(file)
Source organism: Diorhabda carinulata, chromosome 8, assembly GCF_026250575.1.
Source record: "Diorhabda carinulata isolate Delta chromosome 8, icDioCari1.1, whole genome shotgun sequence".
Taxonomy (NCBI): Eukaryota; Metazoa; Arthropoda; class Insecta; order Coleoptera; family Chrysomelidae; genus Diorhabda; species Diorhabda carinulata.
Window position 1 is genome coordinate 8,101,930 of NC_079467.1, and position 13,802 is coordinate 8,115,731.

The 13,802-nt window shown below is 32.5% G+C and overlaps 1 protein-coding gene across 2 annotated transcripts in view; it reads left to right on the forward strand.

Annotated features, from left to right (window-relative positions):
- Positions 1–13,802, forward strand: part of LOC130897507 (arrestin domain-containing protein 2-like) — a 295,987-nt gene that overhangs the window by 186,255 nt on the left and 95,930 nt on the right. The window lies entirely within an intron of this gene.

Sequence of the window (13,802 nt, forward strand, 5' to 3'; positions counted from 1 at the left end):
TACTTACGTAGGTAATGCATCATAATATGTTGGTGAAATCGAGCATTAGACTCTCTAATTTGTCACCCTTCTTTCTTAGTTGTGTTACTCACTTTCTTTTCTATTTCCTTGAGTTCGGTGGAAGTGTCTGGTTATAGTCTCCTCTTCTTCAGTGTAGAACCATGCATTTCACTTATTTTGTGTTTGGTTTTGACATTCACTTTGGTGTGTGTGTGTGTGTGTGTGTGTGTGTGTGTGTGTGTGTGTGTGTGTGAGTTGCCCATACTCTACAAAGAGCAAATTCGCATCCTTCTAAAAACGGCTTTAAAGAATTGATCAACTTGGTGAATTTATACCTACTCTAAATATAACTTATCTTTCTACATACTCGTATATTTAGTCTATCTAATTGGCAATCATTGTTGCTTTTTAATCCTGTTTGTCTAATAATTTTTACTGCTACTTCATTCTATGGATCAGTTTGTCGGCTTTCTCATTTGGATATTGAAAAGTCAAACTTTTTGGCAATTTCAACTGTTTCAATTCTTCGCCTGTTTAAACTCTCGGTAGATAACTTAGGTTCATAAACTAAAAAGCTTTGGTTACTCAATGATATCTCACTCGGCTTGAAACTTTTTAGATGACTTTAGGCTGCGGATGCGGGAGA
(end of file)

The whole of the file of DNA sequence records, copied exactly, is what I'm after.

Source organism: Diorhabda carinulata, chromosome 8, assembly GCF_026250575.1.
Source record: "Diorhabda carinulata isolate Delta chromosome 8, icDioCari1.1, whole genome shotgun sequence".
Taxonomy (NCBI): Eukaryota; Metazoa; Arthropoda; class Insecta; order Coleoptera; family Chrysomelidae; genus Diorhabda; species Diorhabda carinulata.
Window position 1 is genome coordinate 8,101,930 of NC_079467.1, and position 13,802 is coordinate 8,115,731.

The 13,802-nt window shown below is 32.5% G+C and overlaps 1 protein-coding gene across 2 annotated transcripts in view; it reads left to right on the forward strand.

Annotated features, from left to right (window-relative positions):
- Positions 1–13,802, forward strand: part of LOC130897507 (arrestin domain-containing protein 2-like) — a 295,987-nt gene that overhangs the window by 186,255 nt on the left and 95,930 nt on the right. The window lies entirely within an intron of this gene.

Sequence of the window (13,802 nt, forward strand, 5' to 3'; positions counted from 1 at the left end):
TACTTACGTAGGTAATGCATCATAATATGTTGGTGAAATCGAGCATTAGACTCTCTAATTTGTCACCCTTCTTTCTTAGTTGTGTTACTCACTTTCTTTTCTATTTCCTTGAGTTCGGTGGAAGTGTCTGGTTATAGTCTCCTCTTCTTCAGTGTAGAACCATGCATTTCACTTATTTTGTGTTTGGTTTTGACATTCACTTTGGTGTGTGTGTGTGTGTGTGTGTGTGTGTGTGTGTGTGTGTGTGTGTGTGAGTTGCCCATACTCTACAAAGAGCAAATTCGCATCCTTCTAAAAACGGCTTTAAAGAATTGATCAACTTGGTGAATTTATACCTACTCTAAATATAACTTATCTTTCTACATACTCGTATATTTAGTCTATCTAATTGGCAATCATTGTTGCTTTTTAATCCTGTTTGTCTAATAATTTTTACTGCTACTTCATTCTATGGATCAGTTTGTCGGCTTTCTCATTTGGATATTGAAAAGTCAAACTTTTTGGCAATTTCAACTGTTTCAATTCTTCGCCTGTTTAAACTCTCGGTAGATAACTTAGGTTCATAAACTAAAAAGCTTTGGTTACTCAATGATATCTCACTCGGCTTGAAACTTTTTAGATGACTTTAGGCTGCGGATGCGGGAGA